Cross-presentation is the ability of certain antigen-presenting cells to take up, process and present extracellular antigens with MHC class I molecules to CD8 T cells (cytotoxic T cells). Cross-priming, the result of this process, describes the naive cytotoxic CD8+ T cell stimulation. This process is necessary for immunity against most tumors and against viruses that do not readily infect antigen-presenting cells, or impair dendritic cell normal function . It is also required for induction of cytotoxic immunity by vaccination with protein antigens, for example, tumour vaccination.
Cross-presentation is of particular importance, because it permits the presentation of exogenous antigens, which are normally presented by MHC II on the surface of infected dendritic cells to be also presented by MHC I without infecting the dendritic cell. Cross-presentation allows the dendritic cell to avoid using the endogenous proteasomal processing pathway, which otherwise would divert cellular resources away from MHC II presentation processes that present exogenous antigens after infection. Such a diversion could functionally impair the dendritic cell.
The first evidence of cross-presentation was reported in 1976 by Michael J. Bevan after injection of cells carrying alloantigens into experimental animals. This resulted in CD8 T cell responses that were induced by antigen-presenting cells of the recipient, implying that these must have taken up and processed the injected cells. This observation was termed “cross-priming”.
Later, there had been much controversy about cross-presentation, which now is believed to have been due to particularities and limitations of some experimental systems used.
Cross-presentation has been shown to play a role in the immune defense against many viruses (herpesvirus, influenzavirus, CMV, EBV, SIV, papillomavirus, and others), bacteria (listeria, salmonella, E. coli, M. tuberculosis, and others) and tumors (brain, pancreas, melanoma, leukemia, and others).
Cross-priming avoids viral immune evasion strategies, such as suppression of antigen processing. Consequently, immune responses against viruses that are able to do so, such as herpes viruses, are largely dependent on cross-presentation.
Some self-antigens (autoantigens) are cross-presented, resulting in the elimination of autoreactive CD8 T cells. This mechanism to maintain self tolerance has been termed cross-tolerance.
Antigen-presenting cells capable of cross-presentation are primarily dendritic cells, but macrophages, B lymphocytes and sinusoidal endothelial cells have also been shown to be able to do so. The intracellular mechanisms of cross-presentation are still unclear, but seem to involve specialized subcellular compartments bearing characteristics of both the endoplasmic reticulum and the endosome.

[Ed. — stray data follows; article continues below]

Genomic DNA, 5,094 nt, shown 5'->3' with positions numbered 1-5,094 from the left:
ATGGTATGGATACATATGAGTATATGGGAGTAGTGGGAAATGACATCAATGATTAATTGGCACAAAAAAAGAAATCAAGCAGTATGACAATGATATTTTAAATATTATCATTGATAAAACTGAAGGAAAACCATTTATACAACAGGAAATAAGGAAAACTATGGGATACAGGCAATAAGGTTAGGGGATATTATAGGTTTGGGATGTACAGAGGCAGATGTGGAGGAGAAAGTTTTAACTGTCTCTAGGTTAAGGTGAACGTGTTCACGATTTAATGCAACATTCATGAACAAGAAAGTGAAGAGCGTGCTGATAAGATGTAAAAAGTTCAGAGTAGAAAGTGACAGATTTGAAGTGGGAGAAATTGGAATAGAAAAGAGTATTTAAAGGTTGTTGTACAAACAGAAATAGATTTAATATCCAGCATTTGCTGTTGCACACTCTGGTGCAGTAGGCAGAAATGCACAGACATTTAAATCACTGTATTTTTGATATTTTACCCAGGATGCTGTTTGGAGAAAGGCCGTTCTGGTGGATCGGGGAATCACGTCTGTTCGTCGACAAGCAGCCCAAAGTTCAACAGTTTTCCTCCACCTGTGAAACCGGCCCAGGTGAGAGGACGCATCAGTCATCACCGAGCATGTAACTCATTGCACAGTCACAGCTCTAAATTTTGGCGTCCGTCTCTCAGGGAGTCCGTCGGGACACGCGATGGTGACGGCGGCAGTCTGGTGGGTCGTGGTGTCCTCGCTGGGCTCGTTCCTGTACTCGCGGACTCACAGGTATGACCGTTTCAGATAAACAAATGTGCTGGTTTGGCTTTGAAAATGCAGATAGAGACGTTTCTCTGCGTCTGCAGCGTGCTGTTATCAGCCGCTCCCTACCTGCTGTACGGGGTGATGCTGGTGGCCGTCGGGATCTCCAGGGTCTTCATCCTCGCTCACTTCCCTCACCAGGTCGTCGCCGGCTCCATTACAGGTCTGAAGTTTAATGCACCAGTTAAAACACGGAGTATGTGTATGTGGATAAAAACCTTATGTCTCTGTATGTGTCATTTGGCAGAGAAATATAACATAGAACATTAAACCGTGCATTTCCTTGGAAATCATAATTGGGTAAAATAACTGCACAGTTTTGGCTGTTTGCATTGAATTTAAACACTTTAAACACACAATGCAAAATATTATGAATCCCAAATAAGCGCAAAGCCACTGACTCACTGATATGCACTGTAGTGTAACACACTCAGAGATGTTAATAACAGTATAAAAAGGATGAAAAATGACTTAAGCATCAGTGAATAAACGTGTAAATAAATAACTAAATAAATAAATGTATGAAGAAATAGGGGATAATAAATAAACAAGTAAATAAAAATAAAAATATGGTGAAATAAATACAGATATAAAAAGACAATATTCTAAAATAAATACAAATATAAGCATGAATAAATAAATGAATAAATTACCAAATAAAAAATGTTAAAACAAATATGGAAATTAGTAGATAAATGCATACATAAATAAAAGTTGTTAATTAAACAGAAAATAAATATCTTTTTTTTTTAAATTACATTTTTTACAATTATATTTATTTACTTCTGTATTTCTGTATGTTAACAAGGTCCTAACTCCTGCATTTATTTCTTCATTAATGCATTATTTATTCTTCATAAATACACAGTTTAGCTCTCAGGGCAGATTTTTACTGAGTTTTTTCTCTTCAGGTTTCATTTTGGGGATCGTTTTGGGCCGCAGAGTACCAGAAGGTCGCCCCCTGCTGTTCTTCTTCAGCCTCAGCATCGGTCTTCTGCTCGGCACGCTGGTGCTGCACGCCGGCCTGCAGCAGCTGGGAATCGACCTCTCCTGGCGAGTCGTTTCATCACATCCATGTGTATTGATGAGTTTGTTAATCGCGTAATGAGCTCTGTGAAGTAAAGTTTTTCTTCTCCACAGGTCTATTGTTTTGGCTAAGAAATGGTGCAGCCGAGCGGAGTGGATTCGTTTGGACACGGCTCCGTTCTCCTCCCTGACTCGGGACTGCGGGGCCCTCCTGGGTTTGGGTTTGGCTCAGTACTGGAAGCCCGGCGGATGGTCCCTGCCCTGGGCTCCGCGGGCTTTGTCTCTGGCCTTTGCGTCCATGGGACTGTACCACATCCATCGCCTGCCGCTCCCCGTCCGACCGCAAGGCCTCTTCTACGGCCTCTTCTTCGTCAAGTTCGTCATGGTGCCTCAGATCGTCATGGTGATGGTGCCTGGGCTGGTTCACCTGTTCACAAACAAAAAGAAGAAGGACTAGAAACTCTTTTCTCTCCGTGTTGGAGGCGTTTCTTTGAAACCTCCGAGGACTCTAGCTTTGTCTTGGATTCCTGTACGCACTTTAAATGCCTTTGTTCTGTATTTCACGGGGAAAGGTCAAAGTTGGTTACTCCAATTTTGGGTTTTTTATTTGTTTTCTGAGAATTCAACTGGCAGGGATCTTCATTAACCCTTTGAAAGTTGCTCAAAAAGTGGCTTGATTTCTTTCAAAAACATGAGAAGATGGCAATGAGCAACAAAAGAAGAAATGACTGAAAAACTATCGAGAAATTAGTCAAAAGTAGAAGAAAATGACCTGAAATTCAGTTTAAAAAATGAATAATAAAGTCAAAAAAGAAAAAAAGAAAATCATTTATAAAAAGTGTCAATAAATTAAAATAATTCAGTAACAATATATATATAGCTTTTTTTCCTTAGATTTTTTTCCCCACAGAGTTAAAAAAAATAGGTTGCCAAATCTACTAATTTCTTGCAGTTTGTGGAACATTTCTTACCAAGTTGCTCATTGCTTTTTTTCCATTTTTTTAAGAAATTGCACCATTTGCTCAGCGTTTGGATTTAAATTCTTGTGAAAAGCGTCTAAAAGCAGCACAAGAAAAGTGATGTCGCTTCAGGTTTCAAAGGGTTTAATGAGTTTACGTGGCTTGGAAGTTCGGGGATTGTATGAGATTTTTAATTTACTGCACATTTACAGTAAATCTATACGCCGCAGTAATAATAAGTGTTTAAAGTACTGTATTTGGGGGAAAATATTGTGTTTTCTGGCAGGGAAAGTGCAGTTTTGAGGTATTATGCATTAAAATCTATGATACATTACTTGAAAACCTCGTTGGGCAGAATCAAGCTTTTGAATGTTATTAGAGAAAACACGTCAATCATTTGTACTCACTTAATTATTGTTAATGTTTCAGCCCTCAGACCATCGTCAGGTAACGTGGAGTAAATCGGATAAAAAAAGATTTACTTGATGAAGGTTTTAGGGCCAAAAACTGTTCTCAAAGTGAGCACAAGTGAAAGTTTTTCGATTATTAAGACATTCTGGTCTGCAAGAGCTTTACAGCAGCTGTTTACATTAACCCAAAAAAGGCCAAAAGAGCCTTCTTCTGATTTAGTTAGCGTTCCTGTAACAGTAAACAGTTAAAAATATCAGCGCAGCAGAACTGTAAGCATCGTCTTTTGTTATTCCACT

Endocytosed proteins are transported out of this compartment into the cytoplasm by unknown mechanisms. There they are processed by the proteasome into peptides, which are transported by the TAP transporter into the endoplasmic reticulum, or back into the same endosomes, where they associate with MHC I. In addition to solid structure uptake, dendritic cell phagocytosis simultaneously modifies the kinetics of endosomal trafficking and maturation. As a consequence, external soluble antigens are targeted into the MHC class I cross-presentation pathway.
According to another study (done by some of the same people cited at the bottom of paragraph 1 of this section), as the phagosome forms or soon after it forms, it fuses with the ER to form an ER-phagosome mix compartment. The ATP-dependent TAP of the phagosomal compartment (at some stage of its lifecycle) transports the antigens out to the cytosol for proteasomal degradation and back into the compartment for loading onto MHC I. This mix compartment set-up helps the cell tolerate the scarcity of antigens in the relatively large cytoplasm for cross-presentation.
Finally, MHC class I-peptide complexes are transported to the cell surface, where they can be detected by specific CD8 T cells.
There is evidence that suggest that cross-presentation requires cytosolic diversion in a proportion of CD8(+) dendritic cells that are able to cross-present.
In the capable dendritic cells, cytosolic diversion is the name of the process that diverts antigens away from the route in which they are guided for antigen presentation by MHC II by being transported for release into the cytoplasm following endocytosis for degradation by the proteasomes necessary for MHC I antigen presentation (cross-presentation).
There is evidence that phagosome-to-cytosol diversion (cytolic diversion) of endocytosed ovalbumin antigens (OVA) occur in Archaea, after which classical antigen processing for presentation by MHC I occurs. The process of endocytosis and cross-presentation (involving cytosolic diversion) can be enhanced by the addition of an adjuvant in the form of isoprenoid glycerolipid vesicles named archaeosomes and filled with the antigens. The adjuvant is recognized by phosphatidylserine receptors.